Our research focuses on the investigation of novel catalytic systems and/-or processes for small molecule activation (hydrogen, carbon dioxide, oxygen, and water) related to major chemical transformations including oxidation, reduction, C-H activation and C-C coupling reactions.

In the development of new catalysts and catalytic methods also the fundamental issues of sustainability, efficiency and selectivity (ie. "greenness", collectively) are addressed. More specifically, our efforts can be divided into the following topics:


Frustrated Lewis Pair (FLP) catalysts

Since 2008 our research group has centred towards pioneering metal-free activation of hydrogen and metal-free hydrogenation reactions, utilizing a Frustrated Lewis Pair (FLP) approach. FLPs are compounds containing both Lewis acidic and Lewis basic moieties, where the formation of a Lewis adduct is prevented by steric hindrance. These compounds are therefore highly reactive and have been shown to be capable of heterolysis of molecular hydrogen, a property that has led to their use in hydrogenation reactions of polarized multiple bonds.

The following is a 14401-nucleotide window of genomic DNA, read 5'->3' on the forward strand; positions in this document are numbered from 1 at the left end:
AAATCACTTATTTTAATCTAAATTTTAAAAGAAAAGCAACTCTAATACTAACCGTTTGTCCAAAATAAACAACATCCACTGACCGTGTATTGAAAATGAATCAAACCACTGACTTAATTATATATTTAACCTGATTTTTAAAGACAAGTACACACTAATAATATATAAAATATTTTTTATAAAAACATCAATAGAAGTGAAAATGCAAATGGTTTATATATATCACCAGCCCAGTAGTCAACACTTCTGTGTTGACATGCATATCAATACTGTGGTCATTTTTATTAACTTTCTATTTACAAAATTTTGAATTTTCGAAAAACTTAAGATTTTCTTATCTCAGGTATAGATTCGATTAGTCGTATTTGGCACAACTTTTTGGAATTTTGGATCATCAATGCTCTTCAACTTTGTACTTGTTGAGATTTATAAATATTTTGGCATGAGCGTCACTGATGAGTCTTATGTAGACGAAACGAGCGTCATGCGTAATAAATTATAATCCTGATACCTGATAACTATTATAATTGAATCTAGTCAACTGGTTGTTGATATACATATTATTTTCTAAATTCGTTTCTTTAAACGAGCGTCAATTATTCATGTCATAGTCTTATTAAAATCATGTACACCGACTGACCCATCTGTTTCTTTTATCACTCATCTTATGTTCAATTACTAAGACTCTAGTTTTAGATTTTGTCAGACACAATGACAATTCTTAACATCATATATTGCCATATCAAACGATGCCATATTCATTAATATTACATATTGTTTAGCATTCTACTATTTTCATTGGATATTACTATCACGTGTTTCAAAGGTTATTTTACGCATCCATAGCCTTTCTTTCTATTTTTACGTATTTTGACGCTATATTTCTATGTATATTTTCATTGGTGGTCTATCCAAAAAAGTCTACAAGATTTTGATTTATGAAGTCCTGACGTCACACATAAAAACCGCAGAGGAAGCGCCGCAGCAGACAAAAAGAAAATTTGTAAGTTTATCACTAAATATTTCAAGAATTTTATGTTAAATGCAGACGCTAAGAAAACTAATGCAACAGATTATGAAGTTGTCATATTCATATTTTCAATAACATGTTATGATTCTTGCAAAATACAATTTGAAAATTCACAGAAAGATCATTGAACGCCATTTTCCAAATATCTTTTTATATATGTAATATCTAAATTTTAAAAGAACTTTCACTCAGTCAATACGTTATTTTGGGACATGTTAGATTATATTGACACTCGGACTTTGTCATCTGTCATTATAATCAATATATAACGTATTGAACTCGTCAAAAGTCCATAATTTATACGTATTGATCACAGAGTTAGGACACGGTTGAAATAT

Representative example: K. Chernichenko, Á. Madarász, I. Pápai, M. Nieger, M. Leskelä, T. Repo. "A frustrated-Lewis-pair approach to catalytic reduction of alkynes to cis-alkenes." Nat. Chem. 5 (2013) pp. 718-723.

Carbon dioxide activation

While looking for new and renewable raw material resources for the chemical industry, which is nowadays mainly based on fossil fuels, coal, or crude oil, carbon dioxide is an attractive alternative. It is abundant, inexpensive, and nonflammable gas and can be, therefore, considered as an ideal candidate as C1-carbon source for synthesis. During the last 10 years, we have carried out basic research related to CO2 activation. Initially, our research focused on the development of novel transition metal catalysts for the cycloaddition of carbon dioxide to epoxides, a reaction which yields cyclic carbonates that are employed as polar solvents, electrolytes, and reagents in polymer chemistry:

A recent example: F. Al-Qaisi, N. Genjang, M. Nieger, T. Repo. "Synthesis, structure and catalytic activity of bis(phenoxyiminato)iron(III) complexes in coupling reaction of CO2 and epoxides." Inorg. Chim. Acta 442 (2016) pp. 81-85.